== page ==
A judge has dismissed claims that three intellectually disabled men were subject to inhumane treatment while in care, instead giving a glowing review of the workers who cared for them.
The three men, who were all charged separately with violent offending, were detained in hospital units in Auckland and Porirua rather than dealt with by the criminal justice system.
The patients challenged the fact, circumstances, and conditions of their detention from 2000 onwards, seeking declarations from the court that their treatment was in breach of the New Zealand Bill of Rights Act.
The men, whose identities are suppressed, were seeking $325,500 compensation for one patient to $232,500 for the other two, Fairfax reported.
Their claim, brought before the High Court at Wellington, spans about 13 years.
The men brought a number of allegations against the Capital and Coast District Health Board and Waitemata District Health Board, the Attorney-General, the Mental Health Review Tribunal, and the District Inspector.
The causes of action relate to sexual abuse suffered by one patient at the hands of another; aspects of the men’s care, treatment, and rehabilitation; sexual expression; restraint and seclusion; discrimination, and medical treatment and consent, among other things.
Issues around why patients weren’t allowed to have sex with each other or touch one another were discussed, as well as why patients could not have access to sex workers.
References were made to other forms of physical support offered to patients, including trips to SPCA petting zoos, and access to weighted toy pets and blankets, and sensory rooms.
There was also discussion on seclusion and restraint, but Justice Rebecca Ellis said in her judgment that the evidence “overwhelmingly” showed that seclusion and restraint were only used for as long as the safety of the patient and others required it.
There was no evidence to suggest such measures had been used in a degrading or demeaning way.
Justice Ellis dismissed all the claims, many of which she could find no evidence on.
“The short and more general point is that the three applicants have, throughout their time in compulsory care, received dedicated and compassionate care from dedicated and compassionate staff,” she said in her judgment.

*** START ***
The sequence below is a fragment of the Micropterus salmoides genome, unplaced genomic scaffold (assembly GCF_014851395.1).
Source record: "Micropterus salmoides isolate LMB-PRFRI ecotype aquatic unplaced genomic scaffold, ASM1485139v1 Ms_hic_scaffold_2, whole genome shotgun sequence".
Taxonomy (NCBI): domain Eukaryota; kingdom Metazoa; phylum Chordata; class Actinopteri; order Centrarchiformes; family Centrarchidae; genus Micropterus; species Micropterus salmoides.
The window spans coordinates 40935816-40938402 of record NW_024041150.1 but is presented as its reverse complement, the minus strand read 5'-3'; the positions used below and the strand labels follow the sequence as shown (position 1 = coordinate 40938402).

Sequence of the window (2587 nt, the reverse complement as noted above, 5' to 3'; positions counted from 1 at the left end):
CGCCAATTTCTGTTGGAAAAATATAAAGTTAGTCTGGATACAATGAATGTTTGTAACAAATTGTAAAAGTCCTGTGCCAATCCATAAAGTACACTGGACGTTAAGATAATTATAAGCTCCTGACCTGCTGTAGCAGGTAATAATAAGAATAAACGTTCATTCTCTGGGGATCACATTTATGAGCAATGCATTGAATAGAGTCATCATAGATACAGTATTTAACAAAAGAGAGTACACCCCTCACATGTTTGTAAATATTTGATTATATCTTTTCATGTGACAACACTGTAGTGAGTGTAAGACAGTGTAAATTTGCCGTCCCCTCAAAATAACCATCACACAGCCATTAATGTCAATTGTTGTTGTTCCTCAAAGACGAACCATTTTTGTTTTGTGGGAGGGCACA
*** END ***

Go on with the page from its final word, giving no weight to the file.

“It is accepted that, on occasion, certain things could have been done better. But the very real, albeit slow, progress made by each of the applicants, in his own way, speaks for itself.
“So it is, I think, important to record that I remain entirely unpersuaded that any one of the staff members who has cared for these three men over the years has ever been motivated by anything other than the men’s best interests.
“I have not before come across such a devoted group of medical professionals, committed to caring for and improving the lives of those such as the applicants, often under difficult and dangerous circumstances.”
Both DHBs involved in the claim welcomed the judgment released today.
Dr Jeremy Skipworth, clinical director of Waitemata DHB’s Mason Clinic, said the judgment highlighted the quality of the care provided and the compassionate approach of mental health staff to assist the men in their rehabilitation.
“The focus of inpatient treatment is always on rehabilitation and the court has recognised that this therapeutic outlook is in no way compromised when caring for patients with intellectual disabilities,” he said.
“The fact that the health of one of the patients referred to in the judgment has progressed to the point that he has been able to move out of the inpatient environment and into community care clearly demonstrates the success of this approach.”
Capital & Coast DHB Mental Health, Addictions and Intellectual Disability general manager Nigel Fairley echoed the judgment’s comments about the dedication and compassion of the staff involved in the care of the three patients.
“Our staff are devoted and committed to caring for, and supporting, all our clients and only ever work with the client’s best interests in mind.”